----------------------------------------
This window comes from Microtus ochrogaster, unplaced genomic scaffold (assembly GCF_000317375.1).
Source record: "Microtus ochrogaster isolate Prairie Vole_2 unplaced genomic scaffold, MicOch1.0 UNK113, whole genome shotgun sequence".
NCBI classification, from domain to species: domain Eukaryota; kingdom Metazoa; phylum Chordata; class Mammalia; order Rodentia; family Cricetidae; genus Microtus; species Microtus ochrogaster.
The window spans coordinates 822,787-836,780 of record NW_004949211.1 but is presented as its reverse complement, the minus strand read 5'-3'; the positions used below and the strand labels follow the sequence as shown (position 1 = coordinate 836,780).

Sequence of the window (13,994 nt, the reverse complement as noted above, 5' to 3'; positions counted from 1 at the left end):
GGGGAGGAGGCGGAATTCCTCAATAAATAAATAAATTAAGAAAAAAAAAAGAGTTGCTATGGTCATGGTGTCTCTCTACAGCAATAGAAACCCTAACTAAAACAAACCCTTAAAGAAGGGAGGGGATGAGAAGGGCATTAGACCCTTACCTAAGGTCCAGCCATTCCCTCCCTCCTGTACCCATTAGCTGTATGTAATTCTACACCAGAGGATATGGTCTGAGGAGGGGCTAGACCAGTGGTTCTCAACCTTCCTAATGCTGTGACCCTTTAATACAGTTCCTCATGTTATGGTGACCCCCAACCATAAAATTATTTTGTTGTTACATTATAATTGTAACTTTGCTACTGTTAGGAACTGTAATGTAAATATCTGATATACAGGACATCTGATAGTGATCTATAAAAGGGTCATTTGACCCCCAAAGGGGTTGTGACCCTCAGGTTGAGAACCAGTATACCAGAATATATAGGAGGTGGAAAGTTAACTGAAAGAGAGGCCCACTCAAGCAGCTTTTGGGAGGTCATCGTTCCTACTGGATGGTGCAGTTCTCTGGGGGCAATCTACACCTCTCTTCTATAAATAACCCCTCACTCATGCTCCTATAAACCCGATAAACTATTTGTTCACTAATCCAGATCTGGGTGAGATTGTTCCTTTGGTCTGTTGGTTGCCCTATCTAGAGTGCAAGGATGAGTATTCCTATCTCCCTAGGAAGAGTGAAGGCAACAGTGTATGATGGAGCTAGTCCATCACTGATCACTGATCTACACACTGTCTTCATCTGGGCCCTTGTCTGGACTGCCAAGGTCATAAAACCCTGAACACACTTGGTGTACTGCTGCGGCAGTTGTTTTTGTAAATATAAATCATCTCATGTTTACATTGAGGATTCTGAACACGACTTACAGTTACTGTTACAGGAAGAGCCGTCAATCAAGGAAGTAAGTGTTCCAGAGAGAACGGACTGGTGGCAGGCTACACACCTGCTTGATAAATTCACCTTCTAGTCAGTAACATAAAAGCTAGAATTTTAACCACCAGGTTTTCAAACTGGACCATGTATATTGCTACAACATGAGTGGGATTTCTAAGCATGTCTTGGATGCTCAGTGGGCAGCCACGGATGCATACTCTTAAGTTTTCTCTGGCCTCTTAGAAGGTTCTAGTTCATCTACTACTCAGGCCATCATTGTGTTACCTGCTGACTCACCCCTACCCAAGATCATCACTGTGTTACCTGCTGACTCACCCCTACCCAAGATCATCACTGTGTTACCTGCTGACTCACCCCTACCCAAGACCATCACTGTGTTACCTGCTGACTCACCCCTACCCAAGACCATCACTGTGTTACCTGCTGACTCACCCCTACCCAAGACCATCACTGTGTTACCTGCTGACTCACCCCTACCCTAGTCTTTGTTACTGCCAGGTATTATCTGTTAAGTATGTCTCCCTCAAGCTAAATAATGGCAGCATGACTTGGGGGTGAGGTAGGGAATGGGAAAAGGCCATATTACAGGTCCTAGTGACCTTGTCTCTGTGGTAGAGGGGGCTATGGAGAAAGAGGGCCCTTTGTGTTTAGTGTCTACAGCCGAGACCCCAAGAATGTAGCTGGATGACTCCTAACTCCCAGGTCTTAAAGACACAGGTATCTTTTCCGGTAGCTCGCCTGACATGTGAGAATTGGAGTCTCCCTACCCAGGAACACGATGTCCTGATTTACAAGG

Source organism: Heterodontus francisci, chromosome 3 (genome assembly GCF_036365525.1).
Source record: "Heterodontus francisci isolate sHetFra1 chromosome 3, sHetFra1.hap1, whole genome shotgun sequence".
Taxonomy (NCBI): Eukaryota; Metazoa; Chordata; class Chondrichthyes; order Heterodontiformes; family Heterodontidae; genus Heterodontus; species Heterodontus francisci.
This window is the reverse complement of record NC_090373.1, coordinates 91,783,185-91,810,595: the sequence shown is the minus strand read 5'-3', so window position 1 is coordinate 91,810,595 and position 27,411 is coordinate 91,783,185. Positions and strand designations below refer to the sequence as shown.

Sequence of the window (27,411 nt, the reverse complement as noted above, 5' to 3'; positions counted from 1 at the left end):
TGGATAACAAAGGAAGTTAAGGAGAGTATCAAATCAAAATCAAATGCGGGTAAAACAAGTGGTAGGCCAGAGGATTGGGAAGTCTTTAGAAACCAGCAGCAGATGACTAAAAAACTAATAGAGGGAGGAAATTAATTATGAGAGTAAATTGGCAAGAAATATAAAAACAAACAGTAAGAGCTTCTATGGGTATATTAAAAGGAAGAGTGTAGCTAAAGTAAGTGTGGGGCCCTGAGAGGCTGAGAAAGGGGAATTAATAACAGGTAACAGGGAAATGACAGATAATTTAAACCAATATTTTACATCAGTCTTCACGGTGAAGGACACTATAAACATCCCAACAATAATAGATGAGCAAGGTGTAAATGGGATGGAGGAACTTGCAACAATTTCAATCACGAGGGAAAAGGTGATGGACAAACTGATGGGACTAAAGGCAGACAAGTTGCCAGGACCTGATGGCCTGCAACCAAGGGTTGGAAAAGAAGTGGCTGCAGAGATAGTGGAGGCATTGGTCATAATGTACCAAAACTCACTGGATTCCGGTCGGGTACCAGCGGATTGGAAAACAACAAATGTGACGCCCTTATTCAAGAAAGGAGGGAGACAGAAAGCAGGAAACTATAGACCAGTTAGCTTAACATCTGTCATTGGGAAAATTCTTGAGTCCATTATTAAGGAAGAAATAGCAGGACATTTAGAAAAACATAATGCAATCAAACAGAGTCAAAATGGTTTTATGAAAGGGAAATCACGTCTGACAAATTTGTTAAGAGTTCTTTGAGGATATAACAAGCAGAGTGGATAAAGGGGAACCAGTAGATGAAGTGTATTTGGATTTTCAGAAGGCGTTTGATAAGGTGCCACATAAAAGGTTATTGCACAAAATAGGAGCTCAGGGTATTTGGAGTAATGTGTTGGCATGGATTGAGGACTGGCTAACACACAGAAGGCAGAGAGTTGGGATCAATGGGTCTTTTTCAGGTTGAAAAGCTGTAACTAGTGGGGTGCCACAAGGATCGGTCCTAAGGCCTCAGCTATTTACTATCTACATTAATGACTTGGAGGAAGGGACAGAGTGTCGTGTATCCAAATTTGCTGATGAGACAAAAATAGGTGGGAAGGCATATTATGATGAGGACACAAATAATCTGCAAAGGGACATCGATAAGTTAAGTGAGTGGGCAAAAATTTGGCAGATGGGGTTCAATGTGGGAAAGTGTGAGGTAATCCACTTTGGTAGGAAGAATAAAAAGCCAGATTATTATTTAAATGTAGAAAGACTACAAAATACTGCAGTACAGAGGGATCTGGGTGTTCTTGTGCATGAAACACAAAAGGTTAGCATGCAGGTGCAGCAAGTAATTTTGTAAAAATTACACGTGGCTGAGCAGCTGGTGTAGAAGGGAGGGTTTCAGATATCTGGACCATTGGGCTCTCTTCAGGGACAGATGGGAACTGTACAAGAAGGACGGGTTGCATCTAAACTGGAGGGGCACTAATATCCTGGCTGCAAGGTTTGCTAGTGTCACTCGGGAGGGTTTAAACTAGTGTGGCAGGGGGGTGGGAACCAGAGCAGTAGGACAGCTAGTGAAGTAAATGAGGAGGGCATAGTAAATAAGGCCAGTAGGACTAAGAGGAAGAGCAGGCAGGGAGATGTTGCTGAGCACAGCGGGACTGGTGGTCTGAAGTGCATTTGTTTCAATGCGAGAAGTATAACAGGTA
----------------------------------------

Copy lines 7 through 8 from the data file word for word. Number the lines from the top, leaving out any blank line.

Source organism: Heterodontus francisci, chromosome 3 (genome assembly GCF_036365525.1).
Source record: "Heterodontus francisci isolate sHetFra1 chromosome 3, sHetFra1.hap1, whole genome shotgun sequence".